Friday, September 12, 2008

Debate, Dissent, and Dialogue: "You Are Wrong"

I attended a very interesting convo this morning for the Belmont 2008 Humanities Symposium where a panel of "scholars" (and I use the term lightly because I haven't studied their credentials personally) discussed the idea or concept of "Debate, Dissent, and Dialogue". And, as much as I overuse the word "interesting", it truly was just that... interesting. 
At the beginning of the discussion, Dr. Bonnie Smith posed the question "Can you think of a time in your life where you have changed your mind because of debate, dissent, and/or dialogue"?  The first man, Dr. Daniel Frick discussed his changing opinion over time of Richard Nixon. From a young age and all through his college years, Dr. Frick had an unquestioned hatred for Nixon and long story short came to understand that his feelings for Nixon were unwarrented, after much study he soon began to understand both Nixon and his policies. 
The second man, Dr. Masood Rajaa, a self proclaimed liberal elitist, discussed the purchase of his second car, or rather a car for his wife. While walking through the parking lot, Dr. Rajaa's wife decided that she wanted a SUV. Now, as Dr. Rajaa put it, he and his wife were earth loving hippies who "don't" drive SUVs. However, after discussing the issue with his wife he came to see her point of view and saw that her confidence as a driver was shaken and she needed a larger vehicle to feel safe, he relented his position and purchased the SUV.
The third man, Dr. Michael Berube discussed his previously liberal standpoint and his anti-Reagan thoughts about the cold war. Dr. Berube discussed that while he perviously felt that many of President Reagan's policies (moving to arms specifically) was a horrible idea, but after "a decade" he came to see the Reagan policies as "genius".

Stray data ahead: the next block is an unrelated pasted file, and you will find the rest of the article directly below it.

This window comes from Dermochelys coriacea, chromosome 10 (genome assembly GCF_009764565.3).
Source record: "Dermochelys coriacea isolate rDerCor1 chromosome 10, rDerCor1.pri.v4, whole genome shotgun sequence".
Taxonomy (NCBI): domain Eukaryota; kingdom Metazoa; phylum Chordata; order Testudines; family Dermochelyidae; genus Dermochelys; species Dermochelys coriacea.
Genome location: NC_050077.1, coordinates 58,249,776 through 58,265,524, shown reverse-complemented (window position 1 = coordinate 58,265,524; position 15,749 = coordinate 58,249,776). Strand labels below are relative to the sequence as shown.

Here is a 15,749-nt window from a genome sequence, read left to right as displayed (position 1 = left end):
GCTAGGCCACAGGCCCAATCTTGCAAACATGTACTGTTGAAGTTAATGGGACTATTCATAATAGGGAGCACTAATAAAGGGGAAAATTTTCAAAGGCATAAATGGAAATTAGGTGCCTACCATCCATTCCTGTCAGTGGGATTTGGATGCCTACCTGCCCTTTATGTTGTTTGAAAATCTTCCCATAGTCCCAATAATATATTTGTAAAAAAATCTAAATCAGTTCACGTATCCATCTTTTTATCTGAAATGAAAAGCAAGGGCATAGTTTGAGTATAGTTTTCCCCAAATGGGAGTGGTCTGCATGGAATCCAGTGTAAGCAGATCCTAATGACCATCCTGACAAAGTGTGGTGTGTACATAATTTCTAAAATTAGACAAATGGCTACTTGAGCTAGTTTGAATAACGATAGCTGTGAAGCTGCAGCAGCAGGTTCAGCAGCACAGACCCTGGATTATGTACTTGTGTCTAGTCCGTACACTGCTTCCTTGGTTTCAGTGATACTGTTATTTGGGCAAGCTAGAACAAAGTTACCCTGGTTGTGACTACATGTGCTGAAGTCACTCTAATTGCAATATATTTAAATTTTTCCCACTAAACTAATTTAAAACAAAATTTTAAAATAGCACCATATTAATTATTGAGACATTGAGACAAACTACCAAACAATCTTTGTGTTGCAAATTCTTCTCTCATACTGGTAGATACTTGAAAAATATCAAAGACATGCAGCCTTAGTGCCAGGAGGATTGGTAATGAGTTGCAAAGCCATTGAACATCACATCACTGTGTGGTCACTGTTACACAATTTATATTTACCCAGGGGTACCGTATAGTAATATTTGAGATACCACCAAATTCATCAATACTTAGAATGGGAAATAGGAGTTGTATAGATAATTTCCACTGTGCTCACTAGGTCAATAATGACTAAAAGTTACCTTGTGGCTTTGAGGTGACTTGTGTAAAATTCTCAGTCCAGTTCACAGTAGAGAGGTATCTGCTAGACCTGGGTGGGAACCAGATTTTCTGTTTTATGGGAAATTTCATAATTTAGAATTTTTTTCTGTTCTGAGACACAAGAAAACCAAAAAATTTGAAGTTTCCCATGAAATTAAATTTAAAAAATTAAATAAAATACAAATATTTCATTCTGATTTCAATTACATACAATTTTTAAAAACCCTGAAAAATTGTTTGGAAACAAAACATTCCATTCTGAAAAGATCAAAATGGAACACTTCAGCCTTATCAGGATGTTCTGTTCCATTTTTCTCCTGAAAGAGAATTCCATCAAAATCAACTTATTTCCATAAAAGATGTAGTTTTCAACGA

Interesting and all valid discussions.  
Further into the discussion the panelists were discussing the issue of empathy and the importance of seeing (and maybe not always agreeing with) another person's point of view.
Now, while discussing the idea of empathy, Dr. Rajaa asserted that during the second Town Hall Debate between John Kerry and President George Bush were asked a question about abortion to which President Bush said something about it being wrong, and Kerry stating that he thought it was morally wrong, but he wasn't willing to say that someone wasn't allowed to do it.
Based on this statement, Dr. Rajaa stated that this made Bush and anti-intellectual and Kerry and intellectual because of his ability to see something other than his own opinion.
After hearing this, I had to sit for quite a while to collect my thoughts, but then I got up the courage to ask this question:

"Let's say there is something you KNOW IS WRONG, where would you, or would you, draw the line of debating with an individual on an issue. For example, if there were a man in this room advocating a second Holocaust, how hard would you work to empathize with him? And if you can't empathize, does that make you an "Anti-Intellectual"?


I think Dr. Rajaa's absolute silence spoke volumes.


Michael Bérubé said...

Hello from Penn State! I was wondering if there would be any blog responses to the symposium, and I wanted to say a personal thank you for asking such a difficult and thoughtful question. I can't speak for Professor Raja, of course, but my sense was that he was silent in response because he thought the question was directed solely at me (after all, I'm the guy who brought up Andrew Sullivan's "what-about-Hitler" question the night before). But about this as about so much else, I could be wrong.